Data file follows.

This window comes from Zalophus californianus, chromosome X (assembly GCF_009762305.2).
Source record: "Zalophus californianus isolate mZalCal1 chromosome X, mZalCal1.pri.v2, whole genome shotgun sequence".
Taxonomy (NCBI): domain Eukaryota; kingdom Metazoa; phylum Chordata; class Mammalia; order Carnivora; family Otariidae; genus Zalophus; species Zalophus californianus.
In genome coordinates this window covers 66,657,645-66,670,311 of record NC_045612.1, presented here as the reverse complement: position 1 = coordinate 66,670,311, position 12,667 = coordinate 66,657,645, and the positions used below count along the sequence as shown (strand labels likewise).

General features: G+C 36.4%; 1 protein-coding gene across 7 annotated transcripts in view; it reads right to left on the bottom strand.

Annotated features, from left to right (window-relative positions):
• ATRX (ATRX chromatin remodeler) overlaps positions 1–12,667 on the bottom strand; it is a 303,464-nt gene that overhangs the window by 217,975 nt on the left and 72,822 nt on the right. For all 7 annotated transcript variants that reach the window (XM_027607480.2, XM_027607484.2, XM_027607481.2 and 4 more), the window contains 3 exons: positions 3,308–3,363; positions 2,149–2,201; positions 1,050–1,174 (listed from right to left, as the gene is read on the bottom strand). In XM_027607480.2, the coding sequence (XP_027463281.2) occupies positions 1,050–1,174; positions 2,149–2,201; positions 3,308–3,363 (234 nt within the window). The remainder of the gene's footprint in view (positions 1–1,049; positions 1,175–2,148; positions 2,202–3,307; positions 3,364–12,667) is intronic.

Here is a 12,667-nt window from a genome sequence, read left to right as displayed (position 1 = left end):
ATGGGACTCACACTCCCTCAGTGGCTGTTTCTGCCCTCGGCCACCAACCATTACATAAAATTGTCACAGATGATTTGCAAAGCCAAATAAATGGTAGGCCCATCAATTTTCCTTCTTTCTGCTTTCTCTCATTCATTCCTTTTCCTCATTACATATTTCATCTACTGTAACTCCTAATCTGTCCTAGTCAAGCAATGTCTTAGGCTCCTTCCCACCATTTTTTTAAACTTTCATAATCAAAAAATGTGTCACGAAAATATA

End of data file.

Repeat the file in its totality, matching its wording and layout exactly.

This window comes from Zalophus californianus, chromosome X (assembly GCF_009762305.2).
Source record: "Zalophus californianus isolate mZalCal1 chromosome X, mZalCal1.pri.v2, whole genome shotgun sequence".
Taxonomy (NCBI): domain Eukaryota; kingdom Metazoa; phylum Chordata; class Mammalia; order Carnivora; family Otariidae; genus Zalophus; species Zalophus californianus.
In genome coordinates this window covers 66,657,645-66,670,311 of record NC_045612.1, presented here as the reverse complement: position 1 = coordinate 66,670,311, position 12,667 = coordinate 66,657,645, and the positions used below count along the sequence as shown (strand labels likewise).

General features: G+C 36.4%; 1 protein-coding gene across 7 annotated transcripts in view; it reads right to left on the bottom strand.

Annotated features, from left to right (window-relative positions):
• ATRX (ATRX chromatin remodeler) overlaps positions 1–12,667 on the bottom strand; it is a 303,464-nt gene that overhangs the window by 217,975 nt on the left and 72,822 nt on the right. For all 7 annotated transcript variants that reach the window (XM_027607480.2, XM_027607484.2, XM_027607481.2 and 4 more), the window contains 3 exons: positions 3,308–3,363; positions 2,149–2,201; positions 1,050–1,174 (listed from right to left, as the gene is read on the bottom strand). In XM_027607480.2, the coding sequence (XP_027463281.2) occupies positions 1,050–1,174; positions 2,149–2,201; positions 3,308–3,363 (234 nt within the window). The remainder of the gene's footprint in view (positions 1–1,049; positions 1,175–2,148; positions 2,202–3,307; positions 3,364–12,667) is intronic.

Here is a 12,667-nt window from a genome sequence, read left to right as displayed (position 1 = left end):
ATGGGACTCACACTCCCTCAGTGGCTGTTTCTGCCCTCGGCCACCAACCATTACATAAAATTGTCACAGATGATTTGCAAAGCCAAATAAATGGTAGGCCCATCAATTTTCCTTCTTTCTGCTTTCTCTCATTCATTCCTTTTCCTCATTACATATTTCATCTACTGTAACTCCTAATCTGTCCTAGTCAAGCAATGTCTTAGGCTCCTTCCCACCATTTTTTTAAACTTTCATAATCAAAAAATGTGTCACGAAAATATA